The Republican party adheres to its principles to the point that if an elected Republican legislator violates those principles they will vote him out of office, even at the cost of losing that seat to the other party. Their view is long term. They consider their principles of governance more important than winning individual elections or even than the short term goal of controlling government for any particular period of time.

Democrats not so much. They are all about winning elections and short term, immediate control, and they aren’t too fussy about their legislator maintaining adherence to any set of principles in order to do that. I cannot count the number of times I have seen Liberals/Progressives saying that someone is not upholding their standards but that “we have to hold our noses and vote for him” because otherwise the “other side” might win.

Democratic supporters are simply unwilling to hear anything that is critical of their guy or that is remotely supportive of the guy on the “other side.”

For example; at a blog called Democratic Underground I responded to a post bashing Romney for claiming that “since Obama took office 94% of jobs lost have been lost by women” wherein the writer said that the statement was a lie and that the true number was 38% according, the writer said, to CBS News. My response was that CBS News actually reported that they had checked Romney’s statement and found it to be true, and that they then added that since the beginning of the recession the number was that 38% of jobs were lost by women.

I received a message that my post, which contained a completely accurate quote from CBS News, was deleted by a “Jury of DU members” because I was considered to be a “Romney defending troll,” despite the fact that I had prefaced my comment with, “I have no use for Romney, but…” So, like most Obama devotees, they do not want objective facts, they only want hyperbole which agrees with their preconceived ideology.

The penalty for “defending Romney” (actually defending truth) was that, “You will no longer be able to participate in this discussion thread, and you will not be able to start a new discussion thread in this forum until 8:17 AM. This hidden post has been added to your Transparency page.” I am, you can be assured, devastated.

Monday, April 16, 2012

Who's Getting Rich?

Just five companies, Apple, Microsoft, Cisco, Google, and Pfizer, now hold nearly one-quarter of all corporate cash; more than a quarter-trillion dollars.

How many of those are oil companies, which are Obama's "bad guys du jour?" None. How many are health insurance companies. Same number, none. How many are banks or financial service companies? Oh wow, none. How many are health care providers? One. Four of them have to do with computers and/or software, which nobody regards as "bad guys."

How many are being targeted by "Occupy Wall Street?" None.

The "Lesser Evil" Is Insufficient

I was asked the other day why, when I claim to consistently vote Democrat, do I tend to write posts on my blog which are critical of Democrats and not Republicans. The answer, dear reader, is that I criticize Democrats because I voted for them.

I have no expectations of Republicans. I know who they are, which is why I don’t vote for them. I do have expectations of Democrats. I voted for them based on their promises to exercise a certain type of leadership, and when they fail to do that I call them out on it.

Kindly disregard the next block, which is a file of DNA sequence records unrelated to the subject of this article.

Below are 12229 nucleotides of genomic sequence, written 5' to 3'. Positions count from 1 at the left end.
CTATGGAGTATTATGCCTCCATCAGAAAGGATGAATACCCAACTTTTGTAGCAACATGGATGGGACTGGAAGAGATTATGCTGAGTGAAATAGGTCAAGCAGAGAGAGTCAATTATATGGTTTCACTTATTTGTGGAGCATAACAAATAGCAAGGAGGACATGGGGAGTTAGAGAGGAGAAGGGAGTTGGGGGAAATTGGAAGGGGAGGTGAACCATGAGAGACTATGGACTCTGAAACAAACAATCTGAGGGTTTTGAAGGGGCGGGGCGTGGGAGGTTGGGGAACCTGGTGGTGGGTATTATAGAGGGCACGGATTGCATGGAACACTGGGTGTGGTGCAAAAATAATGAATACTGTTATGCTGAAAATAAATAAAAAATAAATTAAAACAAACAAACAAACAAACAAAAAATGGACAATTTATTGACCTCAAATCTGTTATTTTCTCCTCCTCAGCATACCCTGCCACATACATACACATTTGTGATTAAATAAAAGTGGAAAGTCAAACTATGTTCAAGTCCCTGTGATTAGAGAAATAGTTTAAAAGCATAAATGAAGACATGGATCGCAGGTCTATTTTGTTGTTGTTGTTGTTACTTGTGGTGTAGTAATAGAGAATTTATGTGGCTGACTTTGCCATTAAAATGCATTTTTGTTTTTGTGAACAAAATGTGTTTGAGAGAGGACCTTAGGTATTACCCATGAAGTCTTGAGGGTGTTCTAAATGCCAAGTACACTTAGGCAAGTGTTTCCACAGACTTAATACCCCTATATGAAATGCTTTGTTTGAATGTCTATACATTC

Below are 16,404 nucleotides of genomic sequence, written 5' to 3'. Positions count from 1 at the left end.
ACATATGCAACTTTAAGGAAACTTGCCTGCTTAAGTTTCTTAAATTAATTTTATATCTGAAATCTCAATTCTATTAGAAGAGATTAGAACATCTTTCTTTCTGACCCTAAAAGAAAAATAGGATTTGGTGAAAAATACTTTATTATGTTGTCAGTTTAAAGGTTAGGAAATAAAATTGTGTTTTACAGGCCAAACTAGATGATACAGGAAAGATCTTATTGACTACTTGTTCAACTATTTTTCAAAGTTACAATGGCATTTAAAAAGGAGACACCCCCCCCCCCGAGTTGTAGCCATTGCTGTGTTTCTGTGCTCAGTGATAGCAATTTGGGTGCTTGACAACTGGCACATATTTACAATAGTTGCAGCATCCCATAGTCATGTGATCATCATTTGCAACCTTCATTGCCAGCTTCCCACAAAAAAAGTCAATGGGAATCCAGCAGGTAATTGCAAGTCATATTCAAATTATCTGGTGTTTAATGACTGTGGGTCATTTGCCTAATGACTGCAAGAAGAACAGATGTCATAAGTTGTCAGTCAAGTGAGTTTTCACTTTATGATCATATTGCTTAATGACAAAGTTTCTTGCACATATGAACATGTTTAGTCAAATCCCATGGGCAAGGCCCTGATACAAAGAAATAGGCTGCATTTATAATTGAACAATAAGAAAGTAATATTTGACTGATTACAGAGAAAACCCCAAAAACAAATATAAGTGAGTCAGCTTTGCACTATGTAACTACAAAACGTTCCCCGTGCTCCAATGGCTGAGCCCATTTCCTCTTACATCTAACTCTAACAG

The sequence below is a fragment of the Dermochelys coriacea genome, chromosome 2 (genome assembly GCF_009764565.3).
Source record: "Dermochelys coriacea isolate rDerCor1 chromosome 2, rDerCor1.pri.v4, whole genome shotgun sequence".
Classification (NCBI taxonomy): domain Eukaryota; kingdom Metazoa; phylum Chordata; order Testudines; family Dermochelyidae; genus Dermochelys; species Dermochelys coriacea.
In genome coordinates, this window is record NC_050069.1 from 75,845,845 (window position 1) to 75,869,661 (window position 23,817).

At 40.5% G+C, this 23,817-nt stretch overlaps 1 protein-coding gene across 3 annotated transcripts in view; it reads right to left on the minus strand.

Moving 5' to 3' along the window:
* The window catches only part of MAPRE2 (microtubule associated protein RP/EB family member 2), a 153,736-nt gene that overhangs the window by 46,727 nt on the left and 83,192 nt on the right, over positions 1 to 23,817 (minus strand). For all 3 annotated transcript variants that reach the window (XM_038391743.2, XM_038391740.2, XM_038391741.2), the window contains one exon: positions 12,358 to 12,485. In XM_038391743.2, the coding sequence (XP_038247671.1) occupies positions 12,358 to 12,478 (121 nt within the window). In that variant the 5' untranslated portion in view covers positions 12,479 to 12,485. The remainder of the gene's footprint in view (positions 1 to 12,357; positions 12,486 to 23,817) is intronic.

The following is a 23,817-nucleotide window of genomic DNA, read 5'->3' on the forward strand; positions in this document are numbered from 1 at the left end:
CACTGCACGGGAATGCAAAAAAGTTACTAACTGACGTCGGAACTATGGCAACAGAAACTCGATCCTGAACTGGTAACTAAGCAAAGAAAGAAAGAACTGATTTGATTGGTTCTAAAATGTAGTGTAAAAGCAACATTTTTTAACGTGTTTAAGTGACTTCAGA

Obama, for instance, claimed to be against “stupid wars,” and now he has us in this upscaled quagmire in Afghanistan for the expressed purpose of “denying them space in which to plan their attacks.” Could anything be stupider than that? Of course I’m going to criticize him for that. There is no point in criticizing Republicans for wars. You might as well criticize a fish for swimming. Wars are what Republicans do, and that’s part of why I don’t vote for them.

Obama promised “health care reform” and we got a lot of rhetoric about “bending the cost curve” and a massive program that requires everyone to purchase health insurance. Defenders point out that, “Oh, but it provides for community clinics.” Yes, it does, and Mussolini made the trains run on time. The bill still requires everyone to purchase health insurance and does not adequately regulate the cost of that insurance.

The point is that I don’t expect the other side to do the right thing. I do expect my side to do the right thing, and when they don’t I’m going to express my displeasure with them about it. Complaining about what the other side does is an exercise in mental masturbation; it feels good, but it serves no constructive purpose.

If enough people were sufficiently critical of our present Democratic leadership, we might find that leadership challenged by better quality leaders. Instead, we slavishly support this batch of corporatist panderers because they are the “lesser evil” and we wind up with a government which consistently acts against the best interest of the people it governs.

Sunday, April 15, 2012

More Bogus Arguments

A post the other day at Jonathan Turley, written by a “guest blogger” reports that the very first Congress in 1790 passed a law requiring that ships buy medical insurance for their seaman, and in 1798 passed a law requiring seamen to buy hospital insurance for themselves, and wonders why these laws were not argued in defending the individual mandate in Obama’s “health care reform” law. I must admit that I’m having a little bit of fun shooting these ducks sitting in these barrels.

One: the first was a law requiring employers to insure their employees, which is not even remotely the same as requiring individuals to insure themselves, merely because both laws are about insurance. Two: the fact that Congress passed a law is irrelevant in arguing a case in court. If either law had been challenged and upheld in court, then the court’s ruling on that law would be a valid argument; any law itself is not, because the cited law itself could be unconstitutional if no court had ever ruled on it.